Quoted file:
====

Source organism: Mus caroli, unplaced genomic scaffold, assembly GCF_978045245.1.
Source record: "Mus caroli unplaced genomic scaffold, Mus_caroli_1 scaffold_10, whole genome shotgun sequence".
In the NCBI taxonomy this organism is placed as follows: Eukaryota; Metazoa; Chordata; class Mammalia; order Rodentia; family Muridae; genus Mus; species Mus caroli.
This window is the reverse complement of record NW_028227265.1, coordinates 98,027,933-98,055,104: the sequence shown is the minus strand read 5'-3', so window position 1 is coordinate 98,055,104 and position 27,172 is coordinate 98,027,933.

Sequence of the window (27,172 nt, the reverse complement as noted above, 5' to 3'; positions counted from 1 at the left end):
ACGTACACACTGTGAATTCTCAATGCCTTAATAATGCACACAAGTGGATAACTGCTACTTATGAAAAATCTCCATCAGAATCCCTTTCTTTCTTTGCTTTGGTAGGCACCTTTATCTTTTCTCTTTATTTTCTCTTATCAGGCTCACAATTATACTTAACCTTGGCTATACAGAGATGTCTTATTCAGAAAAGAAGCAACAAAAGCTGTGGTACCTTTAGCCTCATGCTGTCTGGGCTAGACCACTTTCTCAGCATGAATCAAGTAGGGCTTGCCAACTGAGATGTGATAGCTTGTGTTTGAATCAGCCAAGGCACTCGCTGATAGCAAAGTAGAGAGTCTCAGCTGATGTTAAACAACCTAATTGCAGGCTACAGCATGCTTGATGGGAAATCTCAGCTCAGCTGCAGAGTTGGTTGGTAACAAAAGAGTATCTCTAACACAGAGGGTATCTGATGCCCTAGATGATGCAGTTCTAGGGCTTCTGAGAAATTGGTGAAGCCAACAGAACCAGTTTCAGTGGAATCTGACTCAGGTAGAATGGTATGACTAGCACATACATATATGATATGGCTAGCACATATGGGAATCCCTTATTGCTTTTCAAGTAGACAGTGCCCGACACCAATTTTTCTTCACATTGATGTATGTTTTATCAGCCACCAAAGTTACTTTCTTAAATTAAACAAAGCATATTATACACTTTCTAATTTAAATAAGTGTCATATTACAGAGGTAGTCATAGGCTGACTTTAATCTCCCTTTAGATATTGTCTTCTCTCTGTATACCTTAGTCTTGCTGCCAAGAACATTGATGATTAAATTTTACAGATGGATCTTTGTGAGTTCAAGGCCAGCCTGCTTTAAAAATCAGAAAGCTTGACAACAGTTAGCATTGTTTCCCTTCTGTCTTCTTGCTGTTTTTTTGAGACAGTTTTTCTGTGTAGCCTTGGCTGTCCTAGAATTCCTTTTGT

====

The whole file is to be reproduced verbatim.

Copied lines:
Source organism: Mus caroli, unplaced genomic scaffold, assembly GCF_978045245.1.
Source record: "Mus caroli unplaced genomic scaffold, Mus_caroli_1 scaffold_10, whole genome shotgun sequence".
In the NCBI taxonomy this organism is placed as follows: Eukaryota; Metazoa; Chordata; class Mammalia; order Rodentia; family Muridae; genus Mus; species Mus caroli.
This window is the reverse complement of record NW_028227265.1, coordinates 98,027,933-98,055,104: the sequence shown is the minus strand read 5'-3', so window position 1 is coordinate 98,055,104 and position 27,172 is coordinate 98,027,933.

Sequence of the window (27,172 nt, the reverse complement as noted above, 5' to 3'; positions counted from 1 at the left end):
ACGTACACACTGTGAATTCTCAATGCCTTAATAATGCACACAAGTGGATAACTGCTACTTATGAAAAATCTCCATCAGAATCCCTTTCTTTCTTTGCTTTGGTAGGCACCTTTATCTTTTCTCTTTATTTTCTCTTATCAGGCTCACAATTATACTTAACCTTGGCTATACAGAGATGTCTTATTCAGAAAAGAAGCAACAAAAGCTGTGGTACCTTTAGCCTCATGCTGTCTGGGCTAGACCACTTTCTCAGCATGAATCAAGTAGGGCTTGCCAACTGAGATGTGATAGCTTGTGTTTGAATCAGCCAAGGCACTCGCTGATAGCAAAGTAGAGAGTCTCAGCTGATGTTAAACAACCTAATTGCAGGCTACAGCATGCTTGATGGGAAATCTCAGCTCAGCTGCAGAGTTGGTTGGTAACAAAAGAGTATCTCTAACACAGAGGGTATCTGATGCCCTAGATGATGCAGTTCTAGGGCTTCTGAGAAATTGGTGAAGCCAACAGAACCAGTTTCAGTGGAATCTGACTCAGGTAGAATGGTATGACTAGCACATACATATATGATATGGCTAGCACATATGGGAATCCCTTATTGCTTTTCAAGTAGACAGTGCCCGACACCAATTTTTCTTCACATTGATGTATGTTTTATCAGCCACCAAAGTTACTTTCTTAAATTAAACAAAGCATATTATACACTTTCTAATTTAAATAAGTGTCATATTACAGAGGTAGTCATAGGCTGACTTTAATCTCCCTTTAGATATTGTCTTCTCTCTGTATACCTTAGTCTTGCTGCCAAGAACATTGATGATTAAATTTTACAGATGGATCTTTGTGAGTTCAAGGCCAGCCTGCTTTAAAAATCAGAAAGCTTGACAACAGTTAGCATTGTTTCCCTTCTGTCTTCTTGCTGTTTTTTTGAGACAGTTTTTCTGTGTAGCCTTGGCTGTCCTAGAATTCCTTTTGT